Wednesday, September 7, 2011


Welcome to EverythingCroton, a collection of all things Croton--our history, our homes, our issues, our businesses, our schools--in short, EVERYTHING CROTON. 

INTRODUCING CROTON MEMORIES, a new series that will focus on Croton from the 1940's through the 1970's—more or less. Here’s the 9th installment, again with thanks to The Croton Historical Society.

Long before there was a Samurai Steak House, there was a Gino’s Post Inn. Located at 352 S. Riverside, the late Croton historian Joyce Finnerty interviewed Eleanor Cristello, the daughter of Gino and “Mama Gino” Filippi, owners of the Post Inn, a long standing village establishment that is still remembered fondly today. Here’s some highlights:

--Gino bought the Post Inn in 1939 from Tony Phillips and held a grand re-opening. The renovations took almost a month and were eagerly anticipated in the area. Residents were given free calendars and a glass of chianti and the reservations book was packed that first night. Peter Cavossi would become head chef and later, Gino’s partner until his death. Mrs. Filippi or “Mama Gino” however, made the lasagna, spaghetti and her locally famous meatballs. According to her daughter, she loved doing it.

--The Post Inn hosted many local organizations. The Rotary Club, Knights of Columbus and Lions Club held their monthly meetings and parties there. Many fundraisers were held at the Post inn and one especially dear to the family’s heart was the Keon School in Montrose.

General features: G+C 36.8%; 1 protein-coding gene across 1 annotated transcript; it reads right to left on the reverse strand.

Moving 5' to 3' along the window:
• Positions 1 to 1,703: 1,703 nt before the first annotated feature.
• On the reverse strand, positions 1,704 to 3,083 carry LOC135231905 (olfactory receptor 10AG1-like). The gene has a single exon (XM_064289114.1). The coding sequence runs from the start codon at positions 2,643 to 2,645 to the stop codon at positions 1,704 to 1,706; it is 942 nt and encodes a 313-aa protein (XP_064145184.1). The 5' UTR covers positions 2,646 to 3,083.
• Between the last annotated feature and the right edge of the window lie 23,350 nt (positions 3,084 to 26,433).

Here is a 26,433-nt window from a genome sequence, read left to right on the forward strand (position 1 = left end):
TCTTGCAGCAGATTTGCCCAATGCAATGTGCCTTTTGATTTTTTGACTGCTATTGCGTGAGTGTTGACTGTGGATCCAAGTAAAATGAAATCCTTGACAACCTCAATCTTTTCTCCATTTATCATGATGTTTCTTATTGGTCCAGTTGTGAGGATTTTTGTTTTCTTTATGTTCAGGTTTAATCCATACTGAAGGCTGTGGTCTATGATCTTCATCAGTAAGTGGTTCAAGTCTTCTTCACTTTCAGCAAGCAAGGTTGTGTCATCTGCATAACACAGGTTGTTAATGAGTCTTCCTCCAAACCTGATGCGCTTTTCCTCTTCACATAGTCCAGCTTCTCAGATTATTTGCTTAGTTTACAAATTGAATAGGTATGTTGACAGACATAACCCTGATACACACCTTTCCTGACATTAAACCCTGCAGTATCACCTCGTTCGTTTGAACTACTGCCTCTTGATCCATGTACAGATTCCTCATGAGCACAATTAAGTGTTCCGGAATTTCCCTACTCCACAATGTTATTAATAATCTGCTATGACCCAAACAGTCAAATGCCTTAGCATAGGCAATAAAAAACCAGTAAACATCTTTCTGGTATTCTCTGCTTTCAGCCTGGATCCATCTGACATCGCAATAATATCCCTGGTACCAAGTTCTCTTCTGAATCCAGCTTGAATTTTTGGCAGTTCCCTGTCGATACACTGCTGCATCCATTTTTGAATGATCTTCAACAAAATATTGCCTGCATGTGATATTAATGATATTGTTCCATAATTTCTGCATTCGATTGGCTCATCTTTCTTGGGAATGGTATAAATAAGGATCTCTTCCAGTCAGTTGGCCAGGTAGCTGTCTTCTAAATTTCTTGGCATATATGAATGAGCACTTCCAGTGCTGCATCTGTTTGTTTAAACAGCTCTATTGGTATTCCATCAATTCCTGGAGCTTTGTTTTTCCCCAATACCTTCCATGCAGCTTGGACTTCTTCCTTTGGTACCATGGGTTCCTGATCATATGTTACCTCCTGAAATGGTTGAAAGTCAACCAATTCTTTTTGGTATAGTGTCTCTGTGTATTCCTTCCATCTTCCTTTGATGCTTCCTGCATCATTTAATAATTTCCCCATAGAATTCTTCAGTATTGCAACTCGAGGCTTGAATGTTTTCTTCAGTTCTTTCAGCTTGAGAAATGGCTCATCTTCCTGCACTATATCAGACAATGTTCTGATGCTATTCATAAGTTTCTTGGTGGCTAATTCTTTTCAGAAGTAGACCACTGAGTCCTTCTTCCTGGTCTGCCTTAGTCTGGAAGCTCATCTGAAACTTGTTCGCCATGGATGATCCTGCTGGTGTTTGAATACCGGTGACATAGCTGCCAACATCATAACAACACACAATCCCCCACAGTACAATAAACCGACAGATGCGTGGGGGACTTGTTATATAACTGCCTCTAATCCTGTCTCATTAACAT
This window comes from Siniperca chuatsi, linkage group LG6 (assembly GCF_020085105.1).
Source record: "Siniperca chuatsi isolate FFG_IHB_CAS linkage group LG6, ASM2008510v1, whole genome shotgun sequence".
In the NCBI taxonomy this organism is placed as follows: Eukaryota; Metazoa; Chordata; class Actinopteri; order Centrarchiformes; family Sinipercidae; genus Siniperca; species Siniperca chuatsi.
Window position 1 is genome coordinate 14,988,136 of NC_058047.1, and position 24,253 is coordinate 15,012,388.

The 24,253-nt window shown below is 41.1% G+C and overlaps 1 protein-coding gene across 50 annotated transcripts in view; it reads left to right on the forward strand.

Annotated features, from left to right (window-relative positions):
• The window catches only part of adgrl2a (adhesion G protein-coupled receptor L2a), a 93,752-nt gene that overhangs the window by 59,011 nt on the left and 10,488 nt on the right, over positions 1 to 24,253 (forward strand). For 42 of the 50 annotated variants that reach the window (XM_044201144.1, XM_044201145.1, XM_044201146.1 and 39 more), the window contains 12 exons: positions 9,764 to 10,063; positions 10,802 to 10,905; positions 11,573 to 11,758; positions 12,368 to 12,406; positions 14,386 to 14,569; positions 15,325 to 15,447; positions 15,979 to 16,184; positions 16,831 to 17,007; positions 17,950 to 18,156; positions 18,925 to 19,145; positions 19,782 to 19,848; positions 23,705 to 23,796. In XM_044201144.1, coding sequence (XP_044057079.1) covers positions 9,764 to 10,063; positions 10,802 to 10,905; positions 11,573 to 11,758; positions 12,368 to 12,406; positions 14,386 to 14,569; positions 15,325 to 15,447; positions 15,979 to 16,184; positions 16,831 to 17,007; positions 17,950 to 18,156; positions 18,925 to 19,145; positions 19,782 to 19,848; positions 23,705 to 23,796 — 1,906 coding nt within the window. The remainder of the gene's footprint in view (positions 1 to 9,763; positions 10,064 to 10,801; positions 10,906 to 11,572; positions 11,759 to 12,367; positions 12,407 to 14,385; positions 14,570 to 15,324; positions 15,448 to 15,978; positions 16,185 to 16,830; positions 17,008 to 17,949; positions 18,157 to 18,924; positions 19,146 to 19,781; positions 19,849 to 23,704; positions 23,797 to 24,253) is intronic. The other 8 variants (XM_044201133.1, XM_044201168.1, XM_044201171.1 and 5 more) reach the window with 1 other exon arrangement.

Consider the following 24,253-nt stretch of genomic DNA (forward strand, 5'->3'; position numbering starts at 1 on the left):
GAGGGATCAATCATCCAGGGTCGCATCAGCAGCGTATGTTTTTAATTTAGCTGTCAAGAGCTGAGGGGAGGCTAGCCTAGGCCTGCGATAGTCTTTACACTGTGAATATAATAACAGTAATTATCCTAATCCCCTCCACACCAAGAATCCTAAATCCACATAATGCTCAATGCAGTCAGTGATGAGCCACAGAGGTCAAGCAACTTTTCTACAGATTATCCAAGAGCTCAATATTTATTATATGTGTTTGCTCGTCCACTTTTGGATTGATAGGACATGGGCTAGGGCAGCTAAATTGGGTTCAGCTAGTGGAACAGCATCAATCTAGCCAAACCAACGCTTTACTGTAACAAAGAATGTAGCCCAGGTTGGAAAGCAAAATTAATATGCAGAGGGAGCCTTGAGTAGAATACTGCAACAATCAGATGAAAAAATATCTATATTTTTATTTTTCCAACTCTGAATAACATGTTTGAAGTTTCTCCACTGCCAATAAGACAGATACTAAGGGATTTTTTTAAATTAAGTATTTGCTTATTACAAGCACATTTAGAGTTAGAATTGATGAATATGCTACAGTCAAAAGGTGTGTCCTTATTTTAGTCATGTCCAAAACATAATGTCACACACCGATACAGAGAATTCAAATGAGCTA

--Gino also did private catering and loved cooking. He especially loved Croton and the people who came into his restaurant. Indeed, he thought Croton was a paradise. In later years, his son Ronald Filippi worked at the restaurant until it was sold in 1977. Residents tell us that Mama Gino made cream puffs that were so light, they almost floated off the plate and that there was no place in town that served a better Manhattan.

Click on the link to see a photo from Gino’s Post Inn, circa late 1940’s, early 1950’s: 

As one resident put it, it’s a real tribute when some 30 plus years later, the mere mention of Gino’s can still bring a smile.

Stay tuned for more Croton Memories. To see past editions of this series, click: 


  1. What lovely happy memories this article brought back. Thank you so much.

  2. This was REAL lasagne not the nouvelle cra* you get these days.

  3. My aunt was engaged to be married at Gino's, her bridal party was at Gino's, christening and birthday parties always at Gino's.

  4. I was a busboy, dishwasher and finally cook at Gino's from ~1965-1970. My brother (who followed in my footsteps) and I still reminisce about our experiences there. It was one of the most fun jobs I had growing up.

    Murzy Jhabvala